Regular readers will recognize the block — it’s Heather Peterson’s Spinners block from her book On the Run Again (Anka’s Treasures, 2014). I’ve gotten a lot of mileage out of this block. In the last few months it’s shown up in a wall hanging/table runner, a king size bed runner, and one side of a Junior Billie Bag. I even taught Spinners at a quilt retreat in June.
Heather’s original design calls for six different fabrics in the triangles surrounding the center hexagon. I used six identical triangles in each Spinners block to get a kaleidoscope effect of sorts, coming up with the name “kaleido-spinner” to describe the effect.
You probably noticed something different in the quilt top pictured above: the four small kaleidoscope blocks in the second and fourth rows. I was originally going to put half-kaleido-spinner blocks there. But then I was perusing Heather’s blog, Trends and Traditions, several days ago and saw something very clever she had done.
Heather has a brand new booklet, Starstruck, coming out that features chevron fabrics in hexagon blocks; when sewn together in hexagons made of six 60° triangles, the chevron fabrics form stars. Some of the quilts featured in Heather’s book have half-size hexagons in the places where half-blocks would normally go. When I saw those quilts, I knew the concept would work very well in my quilt. So thank you, Heather, for your wonderful block design as well as the inspiration for the setting of this quilt!
Making the half-size kaleidoscope blocks fit properly turned out to be quite a challenge. The full-size kaleido-spinner blocks in my quilt finish at 15½” x 13½”. That means the half-size kaleidoscope blocks finish at 7¾” x 6¾” . On top of that, I opted to finish all of the setting triangles on the sides of the blocks with Y-seams to extend the width. I added 3″ strips at the top and bottom to float the blocks the same amount. The quilt top now measures about 53″ x 73″.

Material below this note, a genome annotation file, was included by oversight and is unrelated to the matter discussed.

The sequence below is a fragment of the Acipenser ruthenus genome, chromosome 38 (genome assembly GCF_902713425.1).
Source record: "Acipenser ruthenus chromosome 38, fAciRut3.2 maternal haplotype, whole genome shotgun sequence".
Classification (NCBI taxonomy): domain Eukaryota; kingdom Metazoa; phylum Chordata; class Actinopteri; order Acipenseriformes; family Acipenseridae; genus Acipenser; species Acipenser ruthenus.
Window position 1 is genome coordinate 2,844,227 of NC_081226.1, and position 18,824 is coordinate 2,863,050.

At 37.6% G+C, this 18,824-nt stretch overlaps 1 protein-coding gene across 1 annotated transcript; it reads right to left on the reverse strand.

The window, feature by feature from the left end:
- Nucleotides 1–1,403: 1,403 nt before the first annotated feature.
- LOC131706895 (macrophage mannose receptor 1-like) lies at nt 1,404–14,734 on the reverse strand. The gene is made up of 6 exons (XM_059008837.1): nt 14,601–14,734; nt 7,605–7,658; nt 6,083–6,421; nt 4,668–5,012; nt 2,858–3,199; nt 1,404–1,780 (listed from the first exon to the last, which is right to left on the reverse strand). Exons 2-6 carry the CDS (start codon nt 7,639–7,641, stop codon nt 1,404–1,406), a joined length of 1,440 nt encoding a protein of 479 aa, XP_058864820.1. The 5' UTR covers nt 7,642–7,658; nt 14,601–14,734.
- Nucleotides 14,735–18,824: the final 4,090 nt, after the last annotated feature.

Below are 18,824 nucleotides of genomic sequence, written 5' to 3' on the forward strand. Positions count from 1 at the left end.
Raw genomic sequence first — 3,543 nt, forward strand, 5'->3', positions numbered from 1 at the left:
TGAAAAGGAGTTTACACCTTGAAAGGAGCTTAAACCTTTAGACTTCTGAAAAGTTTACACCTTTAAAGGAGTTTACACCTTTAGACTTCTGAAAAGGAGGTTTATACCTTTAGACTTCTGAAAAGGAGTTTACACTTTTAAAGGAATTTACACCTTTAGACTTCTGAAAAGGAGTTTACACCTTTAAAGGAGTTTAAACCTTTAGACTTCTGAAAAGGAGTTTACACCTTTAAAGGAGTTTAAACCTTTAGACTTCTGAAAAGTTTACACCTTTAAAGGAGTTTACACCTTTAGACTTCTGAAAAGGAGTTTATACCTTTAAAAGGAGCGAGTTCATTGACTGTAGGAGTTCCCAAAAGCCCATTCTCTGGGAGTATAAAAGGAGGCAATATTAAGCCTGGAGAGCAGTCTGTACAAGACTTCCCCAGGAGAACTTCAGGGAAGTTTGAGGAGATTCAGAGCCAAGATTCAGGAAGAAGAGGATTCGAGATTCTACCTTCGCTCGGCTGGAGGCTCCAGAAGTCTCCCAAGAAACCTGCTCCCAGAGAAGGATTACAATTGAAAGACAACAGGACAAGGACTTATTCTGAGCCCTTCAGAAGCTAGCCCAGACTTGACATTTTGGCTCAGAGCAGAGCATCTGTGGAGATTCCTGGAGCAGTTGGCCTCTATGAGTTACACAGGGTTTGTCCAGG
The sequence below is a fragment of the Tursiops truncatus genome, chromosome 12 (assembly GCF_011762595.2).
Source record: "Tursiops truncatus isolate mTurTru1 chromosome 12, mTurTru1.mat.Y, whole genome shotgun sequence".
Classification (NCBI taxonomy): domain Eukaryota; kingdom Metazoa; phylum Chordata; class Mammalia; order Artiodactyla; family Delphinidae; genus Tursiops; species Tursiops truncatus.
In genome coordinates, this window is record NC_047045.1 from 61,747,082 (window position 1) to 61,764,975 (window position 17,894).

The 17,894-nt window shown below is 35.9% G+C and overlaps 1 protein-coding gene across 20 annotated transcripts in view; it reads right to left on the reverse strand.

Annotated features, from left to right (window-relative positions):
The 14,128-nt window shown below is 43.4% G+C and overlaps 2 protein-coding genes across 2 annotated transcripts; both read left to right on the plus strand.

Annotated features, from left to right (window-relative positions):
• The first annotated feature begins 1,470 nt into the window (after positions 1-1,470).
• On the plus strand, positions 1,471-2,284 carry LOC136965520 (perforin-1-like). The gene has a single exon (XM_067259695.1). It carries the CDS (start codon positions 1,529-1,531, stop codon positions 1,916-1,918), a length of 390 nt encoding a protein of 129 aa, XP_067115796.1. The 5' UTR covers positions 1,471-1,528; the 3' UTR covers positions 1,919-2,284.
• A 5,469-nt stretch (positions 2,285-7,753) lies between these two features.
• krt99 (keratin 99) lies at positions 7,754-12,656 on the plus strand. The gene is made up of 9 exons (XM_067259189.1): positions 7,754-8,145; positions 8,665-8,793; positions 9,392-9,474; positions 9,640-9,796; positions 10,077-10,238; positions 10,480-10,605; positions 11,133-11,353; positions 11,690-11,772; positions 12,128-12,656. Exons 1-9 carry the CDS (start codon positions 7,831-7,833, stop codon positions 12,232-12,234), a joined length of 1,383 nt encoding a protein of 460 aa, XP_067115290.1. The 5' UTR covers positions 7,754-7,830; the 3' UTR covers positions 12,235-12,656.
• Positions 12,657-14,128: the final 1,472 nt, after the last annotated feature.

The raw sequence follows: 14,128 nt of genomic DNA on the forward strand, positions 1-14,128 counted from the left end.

I hope you can tell from the photo that the black background isn’t a solid. It’s a tiny random white-on-black dot by Cotton + Steel called “Sprinkle” that reinforces the feeling that those kaleido blocks are spinning in a night sky. (Hmmm. Perhaps there’s a quilt name in that image. I’ll have to work on that.)
Now, a confession. I didn’t notice until I was cropping the photo above that I had reversed the two large blocks in the fourth row. I can’t believe I didn’t see that when I was sewing the rows together. Am I going to fix it? Yes, I am. I worked very hard when laying out the blocks to achieve a good balance of color and value. It feels “off” to me now. My obsessive-compulsive self will be much happier when that change has been made.
There’s one more thing I need to do to this quilt top before I can declare it truly done. That will be the subject of my next post.
P.S. Heather Peterson did not ask me to promote her new book. I just felt it was important to acknowledge her designs (block and setting) in the creation of my latest quilt top.
The half-size hexagon idea is effective!
More interesting than half blocks would be.
Love the various effects achieved by how the patterns intersect.
Be still my beating heart – this quilt is stunning!! I will confess that I see nothing wrong in the placement of blocks in the fourth row and I inherited the same OC trait you have (just about different and way less interesting things).
Wow! Lovely. I had to go back and read your description twice and look very carefully to figure out what error you were talking about. But, once I saw it, I saw it. It’s not a glaring mistake at all, but I understand why you want the beautiful balance you’ve created with your original plan.
Another beautiful quilt, Dawn! I love the fussy cut triangles that add a unique dimension to the block and the half size blocks are a cute addition.
Can’t wait to hear what you decide to name it! It is beautiful, and I love your mix of techniques to achieve the effect you wanted.